Not to be confused with last month’s Jumping the Waves.
I thought it only fair to feature both of our grandchildren enjoying the ocean!
Travel Theme: Warm
Earlier this month, husband Paul announced plans for a quick business trip to Port aux Basques on our province’s west coast. It had been far too long since my last visit there, so faster than you can say “riding shotgun,” I had a bag packed and my camera ready.
Fall has got to be the most colourful time to drive across the island.
As usual, I took far too many pictures,
but managed to sift and cull them down to what you see here.
Mountains loom in the distance.
The Codroy Valley is a glacial valley in the Anguille Mountains,
a sub-range of the Long Range Mountains.
It is “a lush haven for birders, nature lovers, and adventurers alike.”
Marble Mountain Ski Resort waits for snow.
Port aux Basques:
The long drive back.
We opted to stay somewhere for the
second night to break up the trip.
The trees were just as vibrant from
Springdale to King’s Point, where we stayed.
We knew the inn was nice from our overnight there two years ago.
I hope you enjoyed these scenes from our fall road trip.
*Photos taken with Canon EOS REBEL T3 and iPhone 6
External Link: Louvre
“And he glanced at the backs of the books, with an awakened curiosity that went below the binding. No one who can read, ever looks at a book, even unopened on a shelf, like one who cannot.” ― Charles Dickens, Our Mutual Friend
Norm 2.0 is a “born and raised bilingual Montrealer” who I’ve followed for the last few years here on WordPress, and more recently on Instagram.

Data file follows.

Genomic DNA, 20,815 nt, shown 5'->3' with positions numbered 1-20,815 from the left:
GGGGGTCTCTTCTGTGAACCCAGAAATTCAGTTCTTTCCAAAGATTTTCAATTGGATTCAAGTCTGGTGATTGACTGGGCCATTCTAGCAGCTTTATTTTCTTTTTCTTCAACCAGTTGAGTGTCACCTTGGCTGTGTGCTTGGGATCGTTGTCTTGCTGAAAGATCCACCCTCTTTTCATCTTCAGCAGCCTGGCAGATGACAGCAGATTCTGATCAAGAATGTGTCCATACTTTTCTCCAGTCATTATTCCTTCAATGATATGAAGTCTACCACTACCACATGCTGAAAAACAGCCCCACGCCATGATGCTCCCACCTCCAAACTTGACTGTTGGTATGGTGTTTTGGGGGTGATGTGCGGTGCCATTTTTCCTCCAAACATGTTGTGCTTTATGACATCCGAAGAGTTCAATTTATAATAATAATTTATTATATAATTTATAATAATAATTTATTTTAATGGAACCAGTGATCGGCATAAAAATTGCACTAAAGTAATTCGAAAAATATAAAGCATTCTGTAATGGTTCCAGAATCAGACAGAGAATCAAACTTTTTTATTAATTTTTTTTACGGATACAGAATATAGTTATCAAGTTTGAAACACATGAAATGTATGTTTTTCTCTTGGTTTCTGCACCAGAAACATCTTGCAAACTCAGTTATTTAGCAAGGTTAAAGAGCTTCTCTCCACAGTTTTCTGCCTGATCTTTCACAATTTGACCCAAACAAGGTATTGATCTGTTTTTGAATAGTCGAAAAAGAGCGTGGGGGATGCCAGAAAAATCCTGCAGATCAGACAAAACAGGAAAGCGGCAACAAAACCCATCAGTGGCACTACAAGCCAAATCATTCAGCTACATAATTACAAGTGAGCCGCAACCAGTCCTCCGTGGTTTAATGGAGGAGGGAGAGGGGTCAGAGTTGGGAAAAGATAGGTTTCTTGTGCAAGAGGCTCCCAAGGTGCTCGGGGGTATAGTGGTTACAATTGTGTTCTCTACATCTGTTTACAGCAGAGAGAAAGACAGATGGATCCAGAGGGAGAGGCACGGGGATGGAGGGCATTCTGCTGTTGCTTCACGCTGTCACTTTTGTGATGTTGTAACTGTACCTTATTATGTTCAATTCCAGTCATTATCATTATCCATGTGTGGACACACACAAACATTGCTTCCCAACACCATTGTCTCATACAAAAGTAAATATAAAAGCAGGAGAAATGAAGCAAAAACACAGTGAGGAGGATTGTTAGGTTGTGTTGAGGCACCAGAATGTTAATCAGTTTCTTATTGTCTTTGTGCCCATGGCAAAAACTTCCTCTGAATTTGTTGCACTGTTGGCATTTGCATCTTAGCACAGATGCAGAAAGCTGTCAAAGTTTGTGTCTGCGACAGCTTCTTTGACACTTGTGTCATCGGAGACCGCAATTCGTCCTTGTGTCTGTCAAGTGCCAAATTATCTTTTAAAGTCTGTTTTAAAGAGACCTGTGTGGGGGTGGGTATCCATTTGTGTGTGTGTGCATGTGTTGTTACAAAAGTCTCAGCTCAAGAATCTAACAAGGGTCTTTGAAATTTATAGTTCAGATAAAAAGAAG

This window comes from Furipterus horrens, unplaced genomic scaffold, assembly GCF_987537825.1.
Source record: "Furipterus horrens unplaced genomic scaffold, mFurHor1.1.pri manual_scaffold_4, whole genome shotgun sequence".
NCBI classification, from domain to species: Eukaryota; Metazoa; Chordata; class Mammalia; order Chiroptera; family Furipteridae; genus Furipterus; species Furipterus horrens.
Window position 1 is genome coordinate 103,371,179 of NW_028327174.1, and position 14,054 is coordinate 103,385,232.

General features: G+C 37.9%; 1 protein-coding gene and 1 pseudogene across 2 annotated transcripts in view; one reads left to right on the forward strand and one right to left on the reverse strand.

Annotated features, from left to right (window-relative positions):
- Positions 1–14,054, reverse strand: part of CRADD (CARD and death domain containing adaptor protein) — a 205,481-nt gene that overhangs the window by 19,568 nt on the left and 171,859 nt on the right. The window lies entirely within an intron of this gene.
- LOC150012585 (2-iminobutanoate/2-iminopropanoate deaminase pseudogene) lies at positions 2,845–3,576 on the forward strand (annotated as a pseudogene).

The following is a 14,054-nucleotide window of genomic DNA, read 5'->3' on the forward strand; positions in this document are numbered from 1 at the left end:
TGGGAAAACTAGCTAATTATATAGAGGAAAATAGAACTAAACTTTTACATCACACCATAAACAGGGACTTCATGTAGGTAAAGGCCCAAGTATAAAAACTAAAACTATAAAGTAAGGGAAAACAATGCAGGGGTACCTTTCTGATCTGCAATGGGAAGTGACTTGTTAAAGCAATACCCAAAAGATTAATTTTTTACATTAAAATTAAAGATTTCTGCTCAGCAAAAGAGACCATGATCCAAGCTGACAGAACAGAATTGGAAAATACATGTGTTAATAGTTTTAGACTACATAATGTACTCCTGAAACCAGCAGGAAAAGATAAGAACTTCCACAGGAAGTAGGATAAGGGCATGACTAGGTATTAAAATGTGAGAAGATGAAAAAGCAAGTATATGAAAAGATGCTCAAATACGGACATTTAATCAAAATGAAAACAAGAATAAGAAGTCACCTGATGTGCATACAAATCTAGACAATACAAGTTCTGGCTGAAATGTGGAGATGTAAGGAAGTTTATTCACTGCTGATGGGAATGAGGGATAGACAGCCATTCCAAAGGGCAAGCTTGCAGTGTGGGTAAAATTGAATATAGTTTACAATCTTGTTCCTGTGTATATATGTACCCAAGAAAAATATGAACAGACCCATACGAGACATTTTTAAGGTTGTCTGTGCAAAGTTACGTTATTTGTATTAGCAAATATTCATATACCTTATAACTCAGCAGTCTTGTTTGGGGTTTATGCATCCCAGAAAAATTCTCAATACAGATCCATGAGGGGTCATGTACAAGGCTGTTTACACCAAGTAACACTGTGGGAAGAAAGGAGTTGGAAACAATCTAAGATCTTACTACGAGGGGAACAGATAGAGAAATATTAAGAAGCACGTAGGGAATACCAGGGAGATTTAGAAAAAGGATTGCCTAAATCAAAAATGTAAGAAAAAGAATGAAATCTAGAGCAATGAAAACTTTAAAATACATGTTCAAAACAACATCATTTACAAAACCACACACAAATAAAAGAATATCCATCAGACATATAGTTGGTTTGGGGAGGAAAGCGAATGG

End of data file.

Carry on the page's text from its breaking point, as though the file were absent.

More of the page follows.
I particularly enjoy his weekly photography feature, Thursday Doors, “allowing door lovers to come together to admire and share their favorite door photos from around the world.”
From his About page:
“Among my many interests, I like to write, travel, bake, work wood, enjoy wine, play tennis, grow vegetables and take pictures.
This blog is my creative outlet to share any of the above and so much more.”
selfishly chose the following post of Norm’s to highlight because it’s his Thursday Door post from right here in Newfoundland and Labrador. The photos are from his recent trip to Gros Morne National Park on the west coast of the province.
Comments are closed here but you can leave a comment on the blogger’s page.
Have a great weekend, everyone.
The flower that smiles to-day
All that we wish to stay
Tempts and then flies.
What is this world’s delight?
Lightning that mocks the night,
Brief even as bright.*
*This is the first stanza of The Flower that Smiles Today by Percy Shelley, one of my favourite poems. Read the entire poem and a brief analysis here.
And a favourite quote:
“Man’s life is brief and transitory, Literature endures forever.”
― Rory Stewart, The Places in Between
Montreal is one of the true gems of Canada, an incredible fusion of historical authenticity, cosmopolitanism and sheer beauty.
If you’re planning a trip to this wonderful city, there are plenty of ways to make the most of it. While any trip to Montreal (click the link to check out photos from one of my visits there) is bound to be unforgettable, there are certain highlights that you may want to add to your list. Here are just four:
Trek Up Mount Royal
Mount Royal is probably the first place you should head to when you arrive in Montreal. The gorgeous views you’ll get of the city will instantly make that hassle with the electronic travel authorisation system worth it. It’s a lovely, scenic walk (or bus ride) to the top, and once you reach the Belvedere Observatory, you’ll be captivated by the beauty of your vantage point. It’s also a great spot for an impressive selfie! If you’re an early bird, try to catch the sunrise from the top of Mount Royal. Seeing the sun creep up over the horizon and spill its rays through the skyscrapers is a magical experience.
Try the Food